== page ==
Jews and the Left in Britain Today

Pears Institute for the study of Antisemitism, Birkbeck, University of London

Speakers: Alan Johnson, Britain Israel Communications & Research Centre; Lesley Klaff, Sheffield Hallam University and UK Lawyers for Israel; David Rosenberg, educator, author and Jewish Socialist Group; Nadia Valman, Queen Mary, University of London and Independent Jewish Voices
Date: 3 November 2015
Time: 6.30-8.00pm

Venue: Birkbeck University of London, Bloomsbury, London, WC1E 7HX. Room B33, Torrington Square main entrance

Free event open to all: Book your place

The relationship between Jews and the British left has long been a source of controversy and, sometimes, acrimony. Support for the Palestinians and criticism (some argue the ‘demonization’) of Israel has provided one set of recurrent contentious issues. There has also been division over whether some parts of the left are prepared to tolerate rather than condemn antisemitism and, conversely, whether Jews engage sufficiently with campaigns against other racisms. Most recently, Jeremy Corbyn’s successful campaign to become leader of the Labour Party, and opposition to that campaign, appears to have driven relations between British Jews and the Labour Party to a new low point.

The aim of the panel will be to ask to what extent relations between Jews and the left have turned sour.  In so far as they have, why has this happened? Does negative commentary in the Jewish press and elsewhere reflect or inflame opinion? Finally, the panel will ask what it is that Jews and people on the left should do now?
Blood – Uniting and Dividing

A cutting-edge exhibition at the Jewish Museum London, developed in collaboration with the Pears Institute for the study of Antisemitism.
Date: 5 November 2015 – 28 February 2016
Time: All day

Venue: Jewish Museum London, Raymond Burton House, 129-131 Albert Street, London, NW1 7NB

Ticket required:     Visit the Jewish Museum London’s website for details

Drawing together religious, historical and medical artefacts, as well as literature, art, film and cultural ephemera, this exhibition explores how blood, in its regulation and its representation, has been interpreted and traded as a symbol between Jews and non-Jews through the centuries, with a particular focus on the real and symbolic links between Christians and Jews.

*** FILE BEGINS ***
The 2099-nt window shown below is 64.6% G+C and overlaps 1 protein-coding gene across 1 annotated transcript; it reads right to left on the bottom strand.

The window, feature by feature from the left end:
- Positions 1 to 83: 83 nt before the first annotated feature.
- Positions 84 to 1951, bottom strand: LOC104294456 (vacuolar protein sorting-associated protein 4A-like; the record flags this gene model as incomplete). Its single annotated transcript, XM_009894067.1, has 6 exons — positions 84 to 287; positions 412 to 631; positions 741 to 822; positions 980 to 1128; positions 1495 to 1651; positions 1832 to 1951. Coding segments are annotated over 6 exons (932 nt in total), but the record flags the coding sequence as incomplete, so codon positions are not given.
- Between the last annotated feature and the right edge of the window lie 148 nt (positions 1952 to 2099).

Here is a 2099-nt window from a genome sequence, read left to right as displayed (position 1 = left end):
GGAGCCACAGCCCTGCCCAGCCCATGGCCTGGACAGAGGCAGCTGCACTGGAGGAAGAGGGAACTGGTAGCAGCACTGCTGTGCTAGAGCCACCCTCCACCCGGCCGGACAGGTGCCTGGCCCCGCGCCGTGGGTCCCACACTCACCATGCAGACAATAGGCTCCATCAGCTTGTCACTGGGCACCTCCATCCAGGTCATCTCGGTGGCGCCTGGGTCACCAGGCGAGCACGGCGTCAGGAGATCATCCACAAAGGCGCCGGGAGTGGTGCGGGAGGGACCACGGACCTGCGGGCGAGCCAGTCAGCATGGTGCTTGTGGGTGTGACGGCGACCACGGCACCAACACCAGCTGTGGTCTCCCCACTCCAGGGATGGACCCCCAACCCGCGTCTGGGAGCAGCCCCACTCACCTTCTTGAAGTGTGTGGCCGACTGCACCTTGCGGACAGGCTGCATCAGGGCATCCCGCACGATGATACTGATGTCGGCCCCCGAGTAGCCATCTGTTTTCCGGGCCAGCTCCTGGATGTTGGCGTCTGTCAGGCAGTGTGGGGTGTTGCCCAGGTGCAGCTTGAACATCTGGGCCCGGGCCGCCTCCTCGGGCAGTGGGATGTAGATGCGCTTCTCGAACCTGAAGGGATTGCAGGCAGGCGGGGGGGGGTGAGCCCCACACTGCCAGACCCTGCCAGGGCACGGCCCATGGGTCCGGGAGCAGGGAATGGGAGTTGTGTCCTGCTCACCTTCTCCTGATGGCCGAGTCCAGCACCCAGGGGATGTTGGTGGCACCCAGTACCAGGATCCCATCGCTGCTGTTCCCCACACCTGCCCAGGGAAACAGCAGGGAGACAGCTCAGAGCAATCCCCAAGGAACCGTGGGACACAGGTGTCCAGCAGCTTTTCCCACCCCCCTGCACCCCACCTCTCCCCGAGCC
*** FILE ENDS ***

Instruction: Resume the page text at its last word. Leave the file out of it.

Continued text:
The exhibition confronts some of the most difficult issues surrounding Jewish culture and identity: the rite of circumcision, the slander of the blood libel, and ideas of the Jewish ‘race’ and of racial purity.

Anthony Bale, Professor of Medieval Studies at Birkbeck and David Feldman, Director of the Pears Institute have acted as academic advisors for the exhibition and as editors for an accompanying publication,  Blood – Reflections on What Unites and Divides Us, a collection of specially commissioned essays from leading  international scholars which expand on the exhibition’s themes.

This illustrated publication is available on-line from the Pears Institute. Full details and order your copy

Blood Fractions: the Octoroon and Other Fantasies

Speaker: Professor Roger Luckhurst, Birkbeck, University of London
Date: 26 November 2015
Time: 6.30-8.00pm

Venue: Jewish Museum London, Raymond Burton House, 129-131 Albert Street, London NW1 7NB

Talk free with museum entry: To book your place email: admin@jewishmuseum.org.uk

In the eyes of the Victorians, the octoroon – a person with one-eighth black blood – was a focus of anxiety about detecting the taint of ‘bad’ blood. In the twentieth century, the Nazis sought to protect ‘pure’ German blood from becoming tainted by the blood of Jews. Professor Luckhurst explores literary and cultural representations of mixed blood.

Roger Luckhurst is Professor of Modern and Contemporary Literature at Birkbeck, University of London. He is a recognized expert on nineteenth century literature, pseudo-scientific thought, the Gothic and science fiction; and contributes to arts programmes on BBC Radio Three and Four.

This lecture is one of a series being held alongside the Blood exhibition at the Jewish Museum London (5 November 2015 – 28 February 2016), which was conceived in collaboration with the Pears Institute for the study of Antisemitism.

Genealogies of the Future

Speaker:     Professor Jonathan Boyarin, Cornell University
Date:         9 December 2015
Time:           6.30-8.00pm

Venue: Jewish Museum London, Raymond Burton House, 129-131 Albert Street, London NW1 7NB

Talk free with museum entry: To book your place email: admin@jewishmuseum.org.uk

The work of determining lines of Jewish kinship is primarily understood as oriented towards the past. Professor Boyarin discusses what happens when we start to think of Jewish genealogy and ‘blood ties’ as oriented towards the future.

Jonathan Boyarin is Mann Professor of Modern Jewish Studies and Professor of Anthropology at Cornell University. His work centers on Jewish communities and on the dynamics of Jewish culture, memory and identity.

This lecture is one of a series being held alongside the Blood exhibition at the Jewish Museum London (5 November 2015 – 28 February 2016), which was conceived in collaboration with the Pears Institute for the study of Antisemitism.

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